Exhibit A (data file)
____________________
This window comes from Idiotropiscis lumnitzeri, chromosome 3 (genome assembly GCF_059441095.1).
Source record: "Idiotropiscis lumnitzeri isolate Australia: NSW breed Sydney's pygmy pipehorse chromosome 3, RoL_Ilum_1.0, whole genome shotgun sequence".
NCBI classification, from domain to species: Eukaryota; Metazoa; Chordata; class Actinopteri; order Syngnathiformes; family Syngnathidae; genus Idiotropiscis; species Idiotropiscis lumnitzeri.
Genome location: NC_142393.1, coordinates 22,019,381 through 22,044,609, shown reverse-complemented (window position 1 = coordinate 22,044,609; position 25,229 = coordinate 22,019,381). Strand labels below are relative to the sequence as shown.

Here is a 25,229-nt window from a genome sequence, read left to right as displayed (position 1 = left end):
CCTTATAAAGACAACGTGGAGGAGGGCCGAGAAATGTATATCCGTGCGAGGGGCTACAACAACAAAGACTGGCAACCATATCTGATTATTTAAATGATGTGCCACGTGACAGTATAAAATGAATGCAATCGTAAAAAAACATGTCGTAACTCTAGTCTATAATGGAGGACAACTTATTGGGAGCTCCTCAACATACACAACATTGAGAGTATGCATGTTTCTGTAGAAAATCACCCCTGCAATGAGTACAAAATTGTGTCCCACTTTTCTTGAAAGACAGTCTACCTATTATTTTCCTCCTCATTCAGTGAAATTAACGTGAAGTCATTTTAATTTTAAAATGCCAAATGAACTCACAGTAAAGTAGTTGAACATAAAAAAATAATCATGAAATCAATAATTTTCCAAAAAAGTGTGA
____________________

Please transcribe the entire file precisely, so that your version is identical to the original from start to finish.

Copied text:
This window comes from Idiotropiscis lumnitzeri, chromosome 3 (genome assembly GCF_059441095.1).
Source record: "Idiotropiscis lumnitzeri isolate Australia: NSW breed Sydney's pygmy pipehorse chromosome 3, RoL_Ilum_1.0, whole genome shotgun sequence".
NCBI classification, from domain to species: Eukaryota; Metazoa; Chordata; class Actinopteri; order Syngnathiformes; family Syngnathidae; genus Idiotropiscis; species Idiotropiscis lumnitzeri.
Genome location: NC_142393.1, coordinates 22,019,381 through 22,044,609, shown reverse-complemented (window position 1 = coordinate 22,044,609; position 25,229 = coordinate 22,019,381). Strand labels below are relative to the sequence as shown.

Here is a 25,229-nt window from a genome sequence, read left to right as displayed (position 1 = left end):
CCTTATAAAGACAACGTGGAGGAGGGCCGAGAAATGTATATCCGTGCGAGGGGCTACAACAACAAAGACTGGCAACCATATCTGATTATTTAAATGATGTGCCACGTGACAGTATAAAATGAATGCAATCGTAAAAAAACATGTCGTAACTCTAGTCTATAATGGAGGACAACTTATTGGGAGCTCCTCAACATACACAACATTGAGAGTATGCATGTTTCTGTAGAAAATCACCCCTGCAATGAGTACAAAATTGTGTCCCACTTTTCTTGAAAGACAGTCTACCTATTATTTTCCTCCTCATTCAGTGAAATTAACGTGAAGTCATTTTAATTTTAAAATGCCAAATGAACTCACAGTAAAGTAGTTGAACATAAAAAAATAATCATGAAATCAATAATTTTCCAAAAAAGTGTGA